The sight and deep smell of the pines greeted me at the campsite in Georgia. I drove down from a home visit in Louisville. The air was damp but not hot. I set up my tent and other things and plopped in a chair for the better part of forty-eight hours and read, ate, dozed, swigged some Yuengling and stared above at the canopy and beyond at the lake. In that time I don't think I spoke more than fifty words aloud, but words were swirling around me and memories, stories and friendships. I was alone but I was not lonely. The campsite was a stopover en route to Milledgeville, Georgia. I was driving down to see Flannery O'Connor.
I called it a pilgrimage. It was a road trip, a wacky idea to satiate a wacky preoccupation with a woman who died fifty years ago. I was off to set foot on her property, poke around the farmhouse and sit on the screened-in porch. I was off to take in the peacocks, smell the country, stand on the front brick steps. I was off to take flowers to her grave, the apex of the pilgrimage, to be near the flat stone marking her physical remains and share a few stories of my own with her.
Getting off the interstate southeast of Atlanta, I was immersed at once into her stories: the farms and woods along the country highway, a woman smacking the hell out of her husband as he veered the old pickup truck ahead of me; it was altogether familiar, that foreign place.
T.S. Eliot was right: "...the end of all our exploring will be to arrive where we started and know the place for the first time."
The closer I got to Milledgeville, the more worried I was that this was a fool's errand. Why come all this way? What's the point? Won't it ruin what you have worked out in your mind about her? Turn back! The anxiety increased until I passed through the intersection of one Friendship Lane. It was almost too hilarious to notice the point of it. I shuddered. Buckle up. "The Life You Save May Be Your Own." I continued forward.
I arrived too early. Andalusia didn't open for visitors until ten, so I did a haphazard drive through town. I stopped in her church, a little brick structure made from the remains of an old hotel. It had all the signs of a Catholic place but was understated as if it didn't want to draw too much attention. Most of the votive candles remained unlit. The windows were clear glass, perhaps to calm the wild imaginations of suspicious Protestant passersby. This is where she went to Mass nearly everyday.
I went down the street and ventured into the visitor's center, where the lady running the place was quick to point out that Sherman, in his crazed firestorm through the South, spared the town thanks to the begging and pleading of its inhabitants (he had already torched Atlanta so what was the point, they argued - he agreed but burned down government buildings for good measure). When I told her why I was there, she said she thought the peachicks had just hatched at Andalusia. Perfect timing.
I drove up the humble lane to the farm and caught sight of the house. "There it is!" I said aloud to no one. I parked in the grass behind the place and wandered around. I had my phone out like an idiot, taking pictures right and left as if amnesia was imminent. I didn't want to risk it. A woman emerged from the porch and greeted me. "You must be a pilgrim," she said. I am, how can you tell? "Pilgrims always approach the house differently, with reverence. Take your time. Stay as long as you want. The peafowl are over there." I wasn't ready to go into the house.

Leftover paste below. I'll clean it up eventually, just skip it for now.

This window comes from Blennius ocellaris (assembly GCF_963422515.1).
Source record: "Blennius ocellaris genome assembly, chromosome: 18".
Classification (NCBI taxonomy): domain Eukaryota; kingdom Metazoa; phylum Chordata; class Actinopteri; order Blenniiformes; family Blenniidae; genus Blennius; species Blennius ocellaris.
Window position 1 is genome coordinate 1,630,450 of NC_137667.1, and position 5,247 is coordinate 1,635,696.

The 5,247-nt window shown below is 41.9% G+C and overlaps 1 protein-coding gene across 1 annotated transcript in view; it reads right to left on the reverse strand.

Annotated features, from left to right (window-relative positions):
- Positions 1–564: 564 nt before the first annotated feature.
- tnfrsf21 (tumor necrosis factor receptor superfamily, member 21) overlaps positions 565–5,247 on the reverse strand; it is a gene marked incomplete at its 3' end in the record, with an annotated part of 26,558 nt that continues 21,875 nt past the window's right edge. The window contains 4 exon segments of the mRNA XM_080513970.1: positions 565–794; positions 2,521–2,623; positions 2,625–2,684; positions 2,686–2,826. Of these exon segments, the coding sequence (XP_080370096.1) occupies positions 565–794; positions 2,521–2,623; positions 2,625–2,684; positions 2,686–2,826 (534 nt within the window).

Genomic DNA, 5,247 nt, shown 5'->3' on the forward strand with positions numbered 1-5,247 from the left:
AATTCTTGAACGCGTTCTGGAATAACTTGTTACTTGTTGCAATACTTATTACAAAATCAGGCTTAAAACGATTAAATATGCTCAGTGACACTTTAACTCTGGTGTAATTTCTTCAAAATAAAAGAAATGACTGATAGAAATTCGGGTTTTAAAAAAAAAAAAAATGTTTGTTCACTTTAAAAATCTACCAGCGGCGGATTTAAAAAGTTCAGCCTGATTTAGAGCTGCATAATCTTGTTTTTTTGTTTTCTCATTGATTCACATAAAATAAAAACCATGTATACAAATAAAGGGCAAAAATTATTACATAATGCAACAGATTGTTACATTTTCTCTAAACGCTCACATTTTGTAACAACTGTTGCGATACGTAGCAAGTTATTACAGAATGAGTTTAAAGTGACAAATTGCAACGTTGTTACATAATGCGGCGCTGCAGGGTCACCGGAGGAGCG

Sure enough. Everything looked right. Trees were where I imagined them. The peafowl were the right colors; the peacock with the appropriate level of arrogant indifference. I began to meditate. The smells of wet grass and magnolia wafted. I closed my eyes. A voice pierced through the sky announcing that Gina, your car is ready in automotive. Wal-Mart is just beyond the property line. Ha.
I crossed the threshold and to my left was Flannery's bedroom with desk and typewriter. It was sudden. I thought it would be in the back or upstairs or somewhere that required a procession to get to, a kind of hitherto shalt thou come but no further. My eyes filled. Like so many before, I looked in and imagined her writing then stopping, clapping her hands and laughing hysterically at something she came up with in a character or letter. I looked in and thought of the suffering she endured.
I asked if I could sit on the porch for awhile to think about her. Of course, the lady said. Take your time. Annie Dillard made the point somewhere to spend the day: you can't take it with you. So I did and I rocked in a white chair along a row of empty white chairs.
After awhile it seemed right to leave. I said my goodbyes to the ladies working in the back of the house and drove down the street to Wal-Mart to pick up some flowers. Her grave was easy enough to find in the little cemetery in town. No marker at the entrance with flashing lights directing the visitor. I put the flowers on her grave, said a few words and went back to the car parked under a small shade tree. I stopped. Go back! You came all this way: go back. I went back and sat on a concrete slab at the foot of her stone. I spoke aloud for a bit. I thanked her for her friendship. I told her about working with my seniors on some of her stories and spiritual writings. I told her what about her made me laugh and think and wonder and believe. I told her I love her. I cried, even.
And that was it. I made a left and headed to Macon. Pilgrimage complete.
Sometime stop by here and pay me a visit. I would like to fit your face to your search.
- Flannery O'Connor, The Habit of Being, 485.